If ownership wanes, we would have to rethink all of our stuff, designing not just for reliability but for all aspects of a good’s life. Clothing could be constructed to be folded by robot or washed with less energy. Quality and artisanship could be rewarded more effectively if people felt they were procuring an experience with every use, rather than acquiring stuff. It is only half in jest that I tell my sixteen-year-old daughter that I’d rather she work in design than computer science, because that is where the jobs will be.
The third path, for music and all of the internet (including this blog), was to contribute.
This is the Linux model of stuff, where a person could make a bowl in a pottery class and then donate it for the betterment of humanity. Another person may feel a calling to patch a torn quilt, or retap a stripped screw hole. The low cost of digital distribution has enabled Patreon as well as Amazon, nurtured individual writers such as Tim Urban as well as conglomerates like Buzzfeed. We could build an artisanal cloud, erected on the same mix of altruism, reputation, and community as Wikipedia or StackExchange.
The cost of distribution is a barrier to giving as well as receiving. All of the unconventional business models of the internet could apply to stuff as well, if distribution becomes cheap enough.
Are we there yet? Are we even close?
I am greatly aware that all of this sounds rather like science fiction: A choreography of robotic shelf-pickers and self-driving cars combine to form a clumsy Replicator. A modern-day Captain Picard commands “Alexa: Tea. Earl Grey. Hot.” and 15–20 minutes later, a steaming pot appears at the door.
It would be slow and clunky. It would not fit on a space ship. It won’t work to summon every thing, to every place, with equal facility.
To be fair, the internet did not sweep the world instantly either: It was eight years from the first www site to the peak revenue of the music industry; a decade after the launch of Spotify for music subscription to dominate purchases. And to be fair, we don’t yet know how fast the price of distribution will fall, or what levels it will need to reach to unlock new behaviors.
But to point out that the future will not unfold all at once should not blind us to the realization that, thing by thing, our world could be transformed. Pantries refurbish to social space. Cabinets make way for art. Closets turn to bedrooms. A world of cheap distribution could be a world of fewer, better-designed things, ones that consume fewer resources, and leave more for humans.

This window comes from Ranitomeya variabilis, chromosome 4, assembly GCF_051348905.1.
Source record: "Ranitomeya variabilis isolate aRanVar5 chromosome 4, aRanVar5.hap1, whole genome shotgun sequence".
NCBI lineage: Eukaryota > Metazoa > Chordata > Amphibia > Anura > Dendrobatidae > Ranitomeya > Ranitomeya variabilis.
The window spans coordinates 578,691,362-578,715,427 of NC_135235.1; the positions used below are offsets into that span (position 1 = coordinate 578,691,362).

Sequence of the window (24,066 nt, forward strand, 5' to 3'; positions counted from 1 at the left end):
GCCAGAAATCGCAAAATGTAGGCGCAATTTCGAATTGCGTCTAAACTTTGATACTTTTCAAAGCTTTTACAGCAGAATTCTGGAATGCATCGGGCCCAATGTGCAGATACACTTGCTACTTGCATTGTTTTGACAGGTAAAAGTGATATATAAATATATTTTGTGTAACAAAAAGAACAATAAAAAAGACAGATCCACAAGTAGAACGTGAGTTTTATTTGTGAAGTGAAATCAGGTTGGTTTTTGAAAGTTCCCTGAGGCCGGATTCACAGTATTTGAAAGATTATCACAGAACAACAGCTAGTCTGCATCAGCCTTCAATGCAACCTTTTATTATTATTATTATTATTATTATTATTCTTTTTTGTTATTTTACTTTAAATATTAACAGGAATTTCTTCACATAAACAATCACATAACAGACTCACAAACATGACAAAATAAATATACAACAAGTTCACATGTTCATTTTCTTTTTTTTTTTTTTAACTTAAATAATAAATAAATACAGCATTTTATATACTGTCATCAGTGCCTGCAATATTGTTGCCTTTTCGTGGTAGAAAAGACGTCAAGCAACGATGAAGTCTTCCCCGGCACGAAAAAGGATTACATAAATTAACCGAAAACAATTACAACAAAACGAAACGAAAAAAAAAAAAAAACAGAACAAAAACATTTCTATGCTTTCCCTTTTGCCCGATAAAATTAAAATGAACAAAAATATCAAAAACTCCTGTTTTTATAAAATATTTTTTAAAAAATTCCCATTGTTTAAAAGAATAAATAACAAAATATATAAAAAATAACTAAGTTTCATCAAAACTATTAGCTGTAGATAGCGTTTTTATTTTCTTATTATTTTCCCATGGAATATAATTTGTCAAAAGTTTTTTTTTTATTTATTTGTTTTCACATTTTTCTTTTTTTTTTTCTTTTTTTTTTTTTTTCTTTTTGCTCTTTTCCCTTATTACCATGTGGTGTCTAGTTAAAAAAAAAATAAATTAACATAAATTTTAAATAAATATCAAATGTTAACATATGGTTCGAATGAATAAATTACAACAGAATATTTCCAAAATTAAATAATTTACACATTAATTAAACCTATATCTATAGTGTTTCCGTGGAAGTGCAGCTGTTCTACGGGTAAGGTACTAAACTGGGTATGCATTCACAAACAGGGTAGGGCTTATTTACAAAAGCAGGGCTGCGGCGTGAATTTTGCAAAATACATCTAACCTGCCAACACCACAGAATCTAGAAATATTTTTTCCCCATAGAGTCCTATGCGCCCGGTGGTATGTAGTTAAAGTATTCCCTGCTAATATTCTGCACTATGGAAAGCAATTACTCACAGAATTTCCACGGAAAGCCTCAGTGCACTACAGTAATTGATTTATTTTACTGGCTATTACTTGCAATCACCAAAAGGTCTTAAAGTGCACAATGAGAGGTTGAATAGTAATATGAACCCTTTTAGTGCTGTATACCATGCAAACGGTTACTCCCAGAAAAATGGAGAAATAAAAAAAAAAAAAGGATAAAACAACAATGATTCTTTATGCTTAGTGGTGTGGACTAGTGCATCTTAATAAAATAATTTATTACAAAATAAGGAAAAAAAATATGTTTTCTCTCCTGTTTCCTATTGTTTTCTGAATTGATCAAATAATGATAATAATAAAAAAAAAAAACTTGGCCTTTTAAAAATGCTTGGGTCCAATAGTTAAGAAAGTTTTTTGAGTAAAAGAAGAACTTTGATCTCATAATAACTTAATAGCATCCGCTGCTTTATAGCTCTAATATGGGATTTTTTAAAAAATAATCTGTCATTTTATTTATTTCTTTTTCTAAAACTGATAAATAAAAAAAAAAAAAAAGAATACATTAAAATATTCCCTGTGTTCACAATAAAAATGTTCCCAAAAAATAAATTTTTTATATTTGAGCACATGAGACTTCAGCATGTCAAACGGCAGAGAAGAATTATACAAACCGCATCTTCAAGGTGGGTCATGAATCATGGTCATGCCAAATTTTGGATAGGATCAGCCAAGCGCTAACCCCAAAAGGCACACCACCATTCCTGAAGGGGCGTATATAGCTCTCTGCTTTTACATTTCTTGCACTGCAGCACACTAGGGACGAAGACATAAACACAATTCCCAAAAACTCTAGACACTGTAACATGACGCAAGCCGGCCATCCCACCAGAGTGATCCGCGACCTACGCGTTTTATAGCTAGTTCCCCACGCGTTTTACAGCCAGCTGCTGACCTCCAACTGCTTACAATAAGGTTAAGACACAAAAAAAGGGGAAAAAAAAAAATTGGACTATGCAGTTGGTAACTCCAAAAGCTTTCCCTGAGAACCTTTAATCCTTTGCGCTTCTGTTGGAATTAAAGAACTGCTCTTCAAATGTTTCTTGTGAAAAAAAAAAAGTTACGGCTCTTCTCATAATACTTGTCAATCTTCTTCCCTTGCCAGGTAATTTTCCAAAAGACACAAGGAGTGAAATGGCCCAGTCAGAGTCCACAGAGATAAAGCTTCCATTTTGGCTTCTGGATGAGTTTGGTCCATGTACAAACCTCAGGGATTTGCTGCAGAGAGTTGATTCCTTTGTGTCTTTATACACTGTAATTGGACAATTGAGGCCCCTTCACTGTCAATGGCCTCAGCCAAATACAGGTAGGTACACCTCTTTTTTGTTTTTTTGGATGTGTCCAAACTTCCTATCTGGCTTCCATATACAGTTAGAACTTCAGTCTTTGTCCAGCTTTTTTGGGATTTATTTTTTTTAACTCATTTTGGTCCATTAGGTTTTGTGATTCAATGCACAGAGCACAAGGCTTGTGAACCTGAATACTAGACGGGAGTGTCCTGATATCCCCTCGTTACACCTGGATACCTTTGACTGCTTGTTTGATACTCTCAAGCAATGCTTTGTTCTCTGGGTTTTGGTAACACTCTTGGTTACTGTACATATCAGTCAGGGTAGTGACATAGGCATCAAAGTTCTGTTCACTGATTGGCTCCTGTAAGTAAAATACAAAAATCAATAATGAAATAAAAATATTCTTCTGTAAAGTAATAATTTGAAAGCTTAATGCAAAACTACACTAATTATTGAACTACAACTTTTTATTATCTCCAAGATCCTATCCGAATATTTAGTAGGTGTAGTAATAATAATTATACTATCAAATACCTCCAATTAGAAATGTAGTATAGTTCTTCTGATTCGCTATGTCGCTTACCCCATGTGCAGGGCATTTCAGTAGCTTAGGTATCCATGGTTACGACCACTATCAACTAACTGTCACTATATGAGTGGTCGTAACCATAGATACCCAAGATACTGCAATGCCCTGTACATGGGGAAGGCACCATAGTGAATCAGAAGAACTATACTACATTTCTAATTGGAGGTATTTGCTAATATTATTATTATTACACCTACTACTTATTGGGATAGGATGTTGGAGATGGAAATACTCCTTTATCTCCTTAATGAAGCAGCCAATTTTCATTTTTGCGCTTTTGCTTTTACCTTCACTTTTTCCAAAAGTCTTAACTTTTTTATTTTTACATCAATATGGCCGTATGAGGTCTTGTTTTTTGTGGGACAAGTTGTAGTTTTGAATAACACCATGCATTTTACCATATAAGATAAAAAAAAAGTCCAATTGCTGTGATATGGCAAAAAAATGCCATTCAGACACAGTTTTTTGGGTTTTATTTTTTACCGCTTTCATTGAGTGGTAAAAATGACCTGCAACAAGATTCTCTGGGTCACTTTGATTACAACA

And not only will products and apartments change, we will as well.
Consider mealtime. In the middle of the last century, distribution by truck forged a national food network, with fresh fruits and vegetables changing the way we ate. Produce and grains were selected for their ability to withstand spoilage on the journey from farm to truck to aisle to table, farmers famously breeding out rapidly-oxidized omega 3 fats in the name of shelf stability.
And now our bodies lack those omega-3s. The last great change to distribution technology altered the composition of our cells. The next is likely to as well.
Technology defines who we are as much as we define our technology.
My father never got to subscribe to Spotify, but would have been thrilled by the experience. My teenage daughter, earbuds ever-present, can’t imagine a world structured another way. A drop in the cost of distribution took away the clutter of listening, leaving just the music, and the enjoyment.
Does it make sense to stop there? Or is it, as they say, time for things to change?
 I am explicitly holding myself to the consumer space for this piece, to keep things tractable. But the reorganization of the software industry using new innovations like the API call can have physical correlates in manufacturing as well.
 Amazon’s delivery costs amount to about 10% of total goods shipped, and the average on-line order is about $80, so the average delivery charge can be seen as about $8. It’s not an exact science, and the product mix at Amazon tilts very much towards lighter, higher value goods than what we bring home in groceries.
 Homeowners insurance is usually sized to cover the replacement cost of possessions, at roughly 40% of the cost of the home itself. If you have a $300,000 home, then you should assume it would cost around $120,000 to replace your stuff.
Originally published at perspicacity.xyz on August 10, 2017.